Team Obama discovers joy of text donors
In A presidential election fight dominated by multi-million-dollar donations, Democratic president Barack Obama’s campaign is set to give small donors a new weapon by starting to accept contributions by text message for the first time.
Marking the beginning of a revolution in US campaign finance, Mr Obama’s team has revealed it is finalising agreements with Verizon Wireless, Sprint Nextel, US Cellular and T-Mobile USA to open the floodgate for donations by text within days.
Voters will soon start seeing a message on video screens at Obama rallies, at the end of advertisements or on flyers, encouraging them “to contribute $10 to Obama for America, text GIVE to 62262”.
Thanks to their small size and spontaneity, text contributions could empower smaller donors in a campaign marked by six-figure donations from outside groups to fund what is set to be the most expensive election in American history.
Text donations, as approved under US law, can be made anonymously but have to be capped at $10 (£7) per text, $50 per month and $200 in total for one candidate or campaign. Donations are prohibited from foreigners, the under-18s or corporations, which could also mean corporate phone accounts.
The US has more than 330 million wireless service subscribers. Almost nine out of ten US adults have at least one mobile and about three-quarters of those text, according to the Pew Research Centre’s Internet & American Life Project.
The process of political giving by text would be similar to giving to charity: A donor would send a message to a text code, confirm their intention and eligibility and later pay for the donation as part of their monthly bill. But in this case, phone and service providers processing the payment would take a significant cut from each transaction as they do with other non-charitable transactions, such as ring-tone purchases.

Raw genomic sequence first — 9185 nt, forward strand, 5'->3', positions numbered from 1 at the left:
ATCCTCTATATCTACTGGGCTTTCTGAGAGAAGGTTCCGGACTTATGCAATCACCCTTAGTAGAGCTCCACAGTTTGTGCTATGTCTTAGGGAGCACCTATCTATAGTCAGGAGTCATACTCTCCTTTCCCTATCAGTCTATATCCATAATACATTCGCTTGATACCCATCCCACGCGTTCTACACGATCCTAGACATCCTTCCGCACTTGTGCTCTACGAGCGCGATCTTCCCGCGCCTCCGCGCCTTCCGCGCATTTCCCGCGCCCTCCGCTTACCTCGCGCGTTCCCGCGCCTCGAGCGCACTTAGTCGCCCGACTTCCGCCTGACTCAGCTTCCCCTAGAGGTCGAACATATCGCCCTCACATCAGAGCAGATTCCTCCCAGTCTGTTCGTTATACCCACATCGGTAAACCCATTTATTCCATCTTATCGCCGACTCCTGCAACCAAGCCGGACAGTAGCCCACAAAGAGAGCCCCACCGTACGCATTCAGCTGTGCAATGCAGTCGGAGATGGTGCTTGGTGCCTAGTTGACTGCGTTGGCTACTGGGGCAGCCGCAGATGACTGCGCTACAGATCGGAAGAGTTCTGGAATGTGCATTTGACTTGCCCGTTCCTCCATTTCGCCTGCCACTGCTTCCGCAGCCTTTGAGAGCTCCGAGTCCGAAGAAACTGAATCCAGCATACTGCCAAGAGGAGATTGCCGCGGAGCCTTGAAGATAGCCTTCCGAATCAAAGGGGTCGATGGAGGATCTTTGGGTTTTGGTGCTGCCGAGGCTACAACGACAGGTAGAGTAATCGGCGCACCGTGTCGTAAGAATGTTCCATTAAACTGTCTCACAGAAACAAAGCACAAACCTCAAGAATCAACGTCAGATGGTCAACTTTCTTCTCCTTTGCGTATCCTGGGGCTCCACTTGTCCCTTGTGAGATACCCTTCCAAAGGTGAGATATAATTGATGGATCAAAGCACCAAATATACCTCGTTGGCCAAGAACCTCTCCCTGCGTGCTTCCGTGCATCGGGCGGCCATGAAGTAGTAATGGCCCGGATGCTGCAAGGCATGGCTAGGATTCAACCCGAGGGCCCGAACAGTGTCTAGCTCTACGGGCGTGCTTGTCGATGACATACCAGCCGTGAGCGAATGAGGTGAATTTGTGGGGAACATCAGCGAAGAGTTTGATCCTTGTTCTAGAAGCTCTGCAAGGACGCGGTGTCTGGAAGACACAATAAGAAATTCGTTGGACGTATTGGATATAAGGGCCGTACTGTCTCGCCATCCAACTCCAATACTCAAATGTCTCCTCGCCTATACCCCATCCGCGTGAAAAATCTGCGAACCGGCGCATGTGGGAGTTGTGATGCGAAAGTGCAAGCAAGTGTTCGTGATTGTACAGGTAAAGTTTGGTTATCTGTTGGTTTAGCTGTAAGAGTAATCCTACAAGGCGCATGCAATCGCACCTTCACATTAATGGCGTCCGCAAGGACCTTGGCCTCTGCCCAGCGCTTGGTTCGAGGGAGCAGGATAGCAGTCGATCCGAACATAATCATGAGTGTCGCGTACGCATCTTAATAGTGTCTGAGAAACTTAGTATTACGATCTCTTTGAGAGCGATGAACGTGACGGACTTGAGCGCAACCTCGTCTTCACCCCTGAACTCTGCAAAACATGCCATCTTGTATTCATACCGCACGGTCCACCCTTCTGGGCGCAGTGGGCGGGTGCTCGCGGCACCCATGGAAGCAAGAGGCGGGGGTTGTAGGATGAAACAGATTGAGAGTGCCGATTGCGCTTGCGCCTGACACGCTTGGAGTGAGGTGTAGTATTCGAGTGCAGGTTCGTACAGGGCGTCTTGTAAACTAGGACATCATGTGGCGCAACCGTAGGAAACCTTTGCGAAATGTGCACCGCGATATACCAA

Typically, their fees can take 30 per cent to 50 per cent of the money sent over text, industry experts told the US Federal Election Commission earlier this year. It remains unclear what percentage the Obama campaign will be paying in fees.
“Every avenue of fundraising that we have costs us money,” said an Obama campaign official. “We pay the most competitive rates available in the marketplace to ensure our supporters have the greatest impact with their contribution.”
A Pew Research study late last year also found that of all US adults using mobile phones to text, African-American and Latino phone users are the most active texters, and these groups are generally seen as Democratic voting blocs friendly to Obama.
The Obama campaign, whose ability to harness small donors helped it set fundraising records and win the 2008 election, has been raising more from small donations than Republican Mitt Romney’s campaign has.
“As we push through the last 100 days of this election,” the Obama campaign said, “we remain focused on making this campaign as accessible as possible to the small-dollar donors that are the heart and soul of our organisation.”
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